Kubel hits for cycle, rallies Twins past Halos

BY foxsports • April 18, 2009

Jason Kubel's ear-to-ear smile was just as rare as the feat that prompted it.

Kubel has finally taught himself how to relax in his third season as a regular for Minnesota, and this was a fine way to loosen up: Hitting for the cycle with a go-ahead grand slam.

Kubel completed the ninth cycle in Twins history in dramatic fashion to cap a seven-run rally in the bottom of the eighth inning and lift Minnesota past the Los Angeles Angels 11-9 on Friday night.

Jason Bulger (0-1) intentionally walked Justin Morneau to load the bases, a move that will fire any batter up. But Kubel stayed calm and let a curveball go by for strike one.

The next one was right where he wanted it, and it landed in the upper deck.

"They're going to have to start respecting him, man, as a hitter," said Denard Span, whose two-run double cut the Angels' lead to 9-7. "The guy had 20 home runs last year, but keep walking Morneau and pitch to him and you'll get your feelings hurt."

Kubel singled, doubled and tripled in his first three at-bats before striking out with a runner on third in the seventh. With Los Angeles leading 9-4, Scot Shields relieved Jose Arredondo with one out in the eighth and gave up an RBI single to Mike Redmond. He walked Nick Punto to load the bases before Span's double.

Bulger entered and struck out Brendan Harris, who earlier homered, but Kubel made the Angels pay for putting Morneau on. The 26-year-old outfielder was frustrated with himself for not doing more to help out the lineup, now that he's been hitting behind the 2006 AL MVP, but he maintained a level head once he saw what the Angels were doing.

"It used to really fire me up, and I used to get myself out," said the normally stone-faced Kubel. "So I just stayed calm and just knew what the circumstances were and just went from there."

Joe Nathan pitched a perfect ninth for his second save, punctuating a wild night at the Metrodome that started with 7 1/2 innings of more bad baseball by the home team.

The Twins have been behind in all 12 games, rallying to win five, while keeping manager Ron Gardenhire plenty busy. He's written out 12 different lineups and made almost a month's worth of trips to the mound this week with his pitching staff struggling to get in a groove.

Matt Guerrier (1-0) picked up the victory in relief after having a hand in a five-run, two-out rally by the Angels in the seventh that gave them an 8-3 lead. The Twins were beat up by the Toronto Blue Jays earlier in the week, and after Thursday's lopsided loss Gardenhire urged his players to stay positive and stay together.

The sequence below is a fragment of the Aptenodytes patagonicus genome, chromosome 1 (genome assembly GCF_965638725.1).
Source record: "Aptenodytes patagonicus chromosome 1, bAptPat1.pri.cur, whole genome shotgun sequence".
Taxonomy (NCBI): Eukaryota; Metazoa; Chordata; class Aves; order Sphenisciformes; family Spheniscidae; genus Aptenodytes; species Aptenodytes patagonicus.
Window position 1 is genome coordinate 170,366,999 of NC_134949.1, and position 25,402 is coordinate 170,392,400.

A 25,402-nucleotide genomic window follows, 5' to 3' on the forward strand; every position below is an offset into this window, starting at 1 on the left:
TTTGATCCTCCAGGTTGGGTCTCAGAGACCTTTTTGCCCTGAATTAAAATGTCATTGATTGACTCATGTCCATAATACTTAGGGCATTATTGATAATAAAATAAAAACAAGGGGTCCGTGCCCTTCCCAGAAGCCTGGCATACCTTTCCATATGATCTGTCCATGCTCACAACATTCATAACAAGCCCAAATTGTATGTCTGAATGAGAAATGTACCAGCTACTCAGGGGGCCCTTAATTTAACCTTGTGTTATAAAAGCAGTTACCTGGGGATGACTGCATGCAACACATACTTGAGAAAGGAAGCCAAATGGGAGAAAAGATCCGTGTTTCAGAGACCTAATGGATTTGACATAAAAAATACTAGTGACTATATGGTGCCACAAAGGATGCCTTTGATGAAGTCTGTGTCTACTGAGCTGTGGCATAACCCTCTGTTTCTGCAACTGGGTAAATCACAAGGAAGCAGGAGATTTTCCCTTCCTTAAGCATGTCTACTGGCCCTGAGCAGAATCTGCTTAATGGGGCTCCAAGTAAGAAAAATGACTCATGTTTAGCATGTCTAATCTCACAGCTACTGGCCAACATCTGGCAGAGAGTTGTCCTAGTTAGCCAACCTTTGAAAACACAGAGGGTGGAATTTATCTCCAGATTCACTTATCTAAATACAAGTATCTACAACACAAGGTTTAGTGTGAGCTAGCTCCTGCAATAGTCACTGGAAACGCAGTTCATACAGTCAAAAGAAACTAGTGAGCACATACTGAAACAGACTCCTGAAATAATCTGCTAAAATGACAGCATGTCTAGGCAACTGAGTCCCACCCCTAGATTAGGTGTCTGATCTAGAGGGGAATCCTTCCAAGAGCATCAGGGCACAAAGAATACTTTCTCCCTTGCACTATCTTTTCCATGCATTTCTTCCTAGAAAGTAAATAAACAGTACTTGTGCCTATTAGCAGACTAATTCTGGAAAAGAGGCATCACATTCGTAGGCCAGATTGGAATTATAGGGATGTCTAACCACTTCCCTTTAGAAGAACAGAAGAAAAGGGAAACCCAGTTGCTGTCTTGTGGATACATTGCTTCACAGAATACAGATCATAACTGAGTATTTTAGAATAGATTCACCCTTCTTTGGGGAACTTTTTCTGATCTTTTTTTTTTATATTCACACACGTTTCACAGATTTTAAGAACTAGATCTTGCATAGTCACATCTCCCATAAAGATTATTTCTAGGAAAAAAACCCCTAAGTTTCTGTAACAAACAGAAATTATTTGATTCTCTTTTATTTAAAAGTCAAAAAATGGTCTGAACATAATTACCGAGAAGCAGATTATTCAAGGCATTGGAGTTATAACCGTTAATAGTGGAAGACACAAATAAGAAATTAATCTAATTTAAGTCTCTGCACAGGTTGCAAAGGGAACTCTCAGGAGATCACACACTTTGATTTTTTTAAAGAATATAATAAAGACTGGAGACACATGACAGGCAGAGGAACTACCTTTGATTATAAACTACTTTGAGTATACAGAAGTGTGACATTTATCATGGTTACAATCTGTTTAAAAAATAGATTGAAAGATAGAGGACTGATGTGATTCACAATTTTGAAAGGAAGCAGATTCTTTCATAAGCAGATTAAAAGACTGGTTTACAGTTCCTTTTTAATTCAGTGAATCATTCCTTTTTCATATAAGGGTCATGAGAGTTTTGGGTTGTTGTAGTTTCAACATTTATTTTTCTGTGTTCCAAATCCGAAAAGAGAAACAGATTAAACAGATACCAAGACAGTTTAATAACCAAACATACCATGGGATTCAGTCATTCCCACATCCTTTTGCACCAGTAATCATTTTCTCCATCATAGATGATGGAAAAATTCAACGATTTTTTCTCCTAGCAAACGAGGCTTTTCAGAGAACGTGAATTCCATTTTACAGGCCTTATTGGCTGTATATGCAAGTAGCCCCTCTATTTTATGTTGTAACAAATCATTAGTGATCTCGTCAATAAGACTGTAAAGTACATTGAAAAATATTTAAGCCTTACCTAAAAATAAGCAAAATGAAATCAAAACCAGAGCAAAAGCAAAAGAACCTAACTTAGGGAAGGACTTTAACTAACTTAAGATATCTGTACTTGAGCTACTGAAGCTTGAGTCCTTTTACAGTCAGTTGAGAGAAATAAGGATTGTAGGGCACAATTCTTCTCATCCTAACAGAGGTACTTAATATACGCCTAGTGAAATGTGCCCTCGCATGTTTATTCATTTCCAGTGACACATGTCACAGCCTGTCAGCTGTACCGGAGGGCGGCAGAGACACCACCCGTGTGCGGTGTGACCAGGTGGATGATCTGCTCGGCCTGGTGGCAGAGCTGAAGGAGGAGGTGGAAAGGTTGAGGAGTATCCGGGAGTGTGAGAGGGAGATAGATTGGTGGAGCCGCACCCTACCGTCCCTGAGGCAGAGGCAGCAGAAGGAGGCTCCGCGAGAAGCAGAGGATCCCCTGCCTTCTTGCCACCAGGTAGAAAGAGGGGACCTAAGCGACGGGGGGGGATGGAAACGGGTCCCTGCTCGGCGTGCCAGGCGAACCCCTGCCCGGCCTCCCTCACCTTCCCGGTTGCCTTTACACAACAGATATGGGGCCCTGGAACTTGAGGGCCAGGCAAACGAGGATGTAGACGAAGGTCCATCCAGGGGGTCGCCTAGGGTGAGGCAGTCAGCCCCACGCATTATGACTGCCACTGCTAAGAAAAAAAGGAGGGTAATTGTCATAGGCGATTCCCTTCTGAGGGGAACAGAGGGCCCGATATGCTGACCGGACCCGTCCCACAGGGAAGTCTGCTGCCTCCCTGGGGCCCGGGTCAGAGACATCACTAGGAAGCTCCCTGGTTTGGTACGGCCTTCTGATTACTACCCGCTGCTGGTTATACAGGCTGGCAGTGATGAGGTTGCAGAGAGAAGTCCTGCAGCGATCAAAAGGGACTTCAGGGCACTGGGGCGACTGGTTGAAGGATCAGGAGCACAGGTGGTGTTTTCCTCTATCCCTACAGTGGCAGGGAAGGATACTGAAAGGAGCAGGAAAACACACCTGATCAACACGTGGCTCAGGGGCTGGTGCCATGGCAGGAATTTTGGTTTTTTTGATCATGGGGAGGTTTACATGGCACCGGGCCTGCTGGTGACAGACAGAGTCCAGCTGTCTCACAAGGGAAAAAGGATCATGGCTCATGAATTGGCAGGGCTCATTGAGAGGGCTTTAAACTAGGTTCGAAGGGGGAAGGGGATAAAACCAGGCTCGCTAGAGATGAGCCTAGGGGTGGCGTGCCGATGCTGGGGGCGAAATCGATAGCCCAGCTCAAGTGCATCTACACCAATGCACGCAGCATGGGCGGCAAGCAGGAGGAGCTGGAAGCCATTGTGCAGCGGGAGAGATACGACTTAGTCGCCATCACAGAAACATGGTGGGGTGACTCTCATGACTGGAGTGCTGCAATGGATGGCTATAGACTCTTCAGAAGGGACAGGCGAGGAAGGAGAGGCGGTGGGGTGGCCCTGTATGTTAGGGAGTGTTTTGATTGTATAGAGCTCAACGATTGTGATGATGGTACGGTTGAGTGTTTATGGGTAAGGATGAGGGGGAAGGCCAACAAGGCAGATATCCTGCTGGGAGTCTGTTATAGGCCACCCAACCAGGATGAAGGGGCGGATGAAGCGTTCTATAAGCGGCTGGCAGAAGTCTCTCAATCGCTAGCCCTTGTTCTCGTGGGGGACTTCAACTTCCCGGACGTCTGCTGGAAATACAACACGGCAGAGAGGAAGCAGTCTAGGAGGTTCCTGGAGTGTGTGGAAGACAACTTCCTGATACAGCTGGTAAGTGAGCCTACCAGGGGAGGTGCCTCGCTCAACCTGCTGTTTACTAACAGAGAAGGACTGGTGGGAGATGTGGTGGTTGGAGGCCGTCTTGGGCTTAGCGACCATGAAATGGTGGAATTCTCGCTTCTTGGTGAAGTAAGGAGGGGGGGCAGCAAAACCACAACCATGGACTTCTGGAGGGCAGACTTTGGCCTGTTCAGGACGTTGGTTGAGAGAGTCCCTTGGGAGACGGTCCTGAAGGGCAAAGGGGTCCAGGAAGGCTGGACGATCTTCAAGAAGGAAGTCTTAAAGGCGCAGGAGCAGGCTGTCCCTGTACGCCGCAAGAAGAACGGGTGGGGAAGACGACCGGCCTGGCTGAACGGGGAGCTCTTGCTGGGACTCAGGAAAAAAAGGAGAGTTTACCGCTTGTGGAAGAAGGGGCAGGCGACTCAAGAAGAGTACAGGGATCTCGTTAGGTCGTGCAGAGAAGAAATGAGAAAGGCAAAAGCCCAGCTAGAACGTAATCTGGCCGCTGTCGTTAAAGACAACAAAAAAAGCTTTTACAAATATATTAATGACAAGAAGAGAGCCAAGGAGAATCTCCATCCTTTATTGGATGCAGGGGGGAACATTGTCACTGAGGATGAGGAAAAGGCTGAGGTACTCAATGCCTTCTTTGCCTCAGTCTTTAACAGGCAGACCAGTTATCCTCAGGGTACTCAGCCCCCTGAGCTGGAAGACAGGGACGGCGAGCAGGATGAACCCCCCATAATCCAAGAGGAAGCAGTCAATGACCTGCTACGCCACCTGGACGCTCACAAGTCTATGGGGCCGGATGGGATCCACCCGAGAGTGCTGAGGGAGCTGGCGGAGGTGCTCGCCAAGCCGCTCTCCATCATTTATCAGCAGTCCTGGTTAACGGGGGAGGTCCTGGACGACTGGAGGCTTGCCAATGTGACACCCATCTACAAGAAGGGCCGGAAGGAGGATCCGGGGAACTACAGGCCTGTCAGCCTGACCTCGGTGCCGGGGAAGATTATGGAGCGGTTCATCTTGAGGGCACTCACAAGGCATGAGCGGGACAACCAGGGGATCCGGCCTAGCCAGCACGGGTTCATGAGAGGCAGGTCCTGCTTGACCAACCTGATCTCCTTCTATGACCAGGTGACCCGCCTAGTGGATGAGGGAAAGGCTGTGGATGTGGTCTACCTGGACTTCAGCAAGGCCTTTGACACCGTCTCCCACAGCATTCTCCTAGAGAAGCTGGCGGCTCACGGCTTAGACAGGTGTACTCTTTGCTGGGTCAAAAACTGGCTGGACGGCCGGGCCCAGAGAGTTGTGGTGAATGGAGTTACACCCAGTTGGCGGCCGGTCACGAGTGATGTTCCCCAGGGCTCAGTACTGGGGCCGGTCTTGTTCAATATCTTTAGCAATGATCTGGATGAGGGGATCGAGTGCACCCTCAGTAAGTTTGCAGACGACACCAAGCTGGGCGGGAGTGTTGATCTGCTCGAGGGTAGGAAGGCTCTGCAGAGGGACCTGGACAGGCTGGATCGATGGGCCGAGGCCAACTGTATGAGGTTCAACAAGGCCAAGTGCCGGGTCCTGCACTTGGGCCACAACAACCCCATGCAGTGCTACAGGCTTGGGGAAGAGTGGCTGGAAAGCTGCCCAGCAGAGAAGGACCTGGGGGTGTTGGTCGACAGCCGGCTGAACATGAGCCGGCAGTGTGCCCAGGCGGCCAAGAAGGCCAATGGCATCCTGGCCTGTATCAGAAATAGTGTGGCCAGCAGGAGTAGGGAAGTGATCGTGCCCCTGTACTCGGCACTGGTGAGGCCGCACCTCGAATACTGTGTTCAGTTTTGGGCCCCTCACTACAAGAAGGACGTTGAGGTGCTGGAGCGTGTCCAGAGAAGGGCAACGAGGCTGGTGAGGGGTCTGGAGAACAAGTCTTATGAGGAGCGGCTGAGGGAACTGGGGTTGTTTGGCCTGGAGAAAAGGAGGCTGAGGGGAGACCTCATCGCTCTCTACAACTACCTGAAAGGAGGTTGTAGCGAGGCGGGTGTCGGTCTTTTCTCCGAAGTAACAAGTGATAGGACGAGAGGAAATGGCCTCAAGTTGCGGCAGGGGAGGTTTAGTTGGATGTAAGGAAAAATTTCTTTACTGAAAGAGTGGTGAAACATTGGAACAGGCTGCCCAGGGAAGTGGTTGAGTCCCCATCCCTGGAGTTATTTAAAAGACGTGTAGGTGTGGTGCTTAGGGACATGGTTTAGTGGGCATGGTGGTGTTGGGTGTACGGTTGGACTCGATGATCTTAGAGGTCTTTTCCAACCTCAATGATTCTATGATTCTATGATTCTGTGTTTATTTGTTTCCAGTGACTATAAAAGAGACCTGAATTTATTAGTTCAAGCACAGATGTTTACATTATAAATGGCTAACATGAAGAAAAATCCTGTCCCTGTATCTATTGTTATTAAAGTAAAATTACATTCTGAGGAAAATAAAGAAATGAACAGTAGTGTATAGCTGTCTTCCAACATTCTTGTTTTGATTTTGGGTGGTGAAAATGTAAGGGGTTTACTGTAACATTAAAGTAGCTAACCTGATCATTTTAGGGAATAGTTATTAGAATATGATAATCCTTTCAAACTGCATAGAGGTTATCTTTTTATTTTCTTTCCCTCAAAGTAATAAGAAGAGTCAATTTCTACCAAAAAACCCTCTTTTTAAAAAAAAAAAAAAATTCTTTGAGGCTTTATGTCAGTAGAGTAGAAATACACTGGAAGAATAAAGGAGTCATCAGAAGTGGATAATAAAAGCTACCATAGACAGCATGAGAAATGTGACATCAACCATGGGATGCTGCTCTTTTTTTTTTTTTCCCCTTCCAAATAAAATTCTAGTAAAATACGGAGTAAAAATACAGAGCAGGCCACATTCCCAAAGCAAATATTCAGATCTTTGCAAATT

"To come back and get that win after being down like that, that's exactly what we talked about last night," Gardenhire said. "There's no quit. These guys are going to play. It's a nine-inning ballgame, and they played a full nine."

Nick Blackburn allowed four runs and eight hits in 6 1-3 innings for Minnesota.

Angels starter Dustin Moseley gave up two runs in three innings before elbow stiffness ended his night. He's been filling a rotation spot while Kelvim Escobar, John Lackey and Ervin Santana recover from injuries. The biggest blow came before the game, though, when cleanup hitter Vladimir Guerrero was placed on the 15-day disabled list due to a torn muscle in his chest.

"It's part of baseball," third baseman Chone Figgins said. "That's why you have guys in the minor leagues. That's why you have guys on the bench. They help the team get the team on track."


Lackey (forearm) and Santana (elbow) are feeling great, manager Mike Scioscia said, after their most recent bullpen sessions and will throw again this weekend. They're still on track to be back next month. Escobar (shoulder) might be a little longer. ... New reliever Juan Morillo joined Minnesota during the game. Kubel and Delmon Young were greeting him in the clubhouse afterward, when Young pointed a thumb toward Kubel and said, "He's the hero." ... This was only the fourth cycle in the Metrodome's 28-year history. The others: Kirby Puckett in 1986, Paul Molitor in 1991 for the Milwaukee Brewers, and Travis Hafner in 2003 for the Cleveland Indians.

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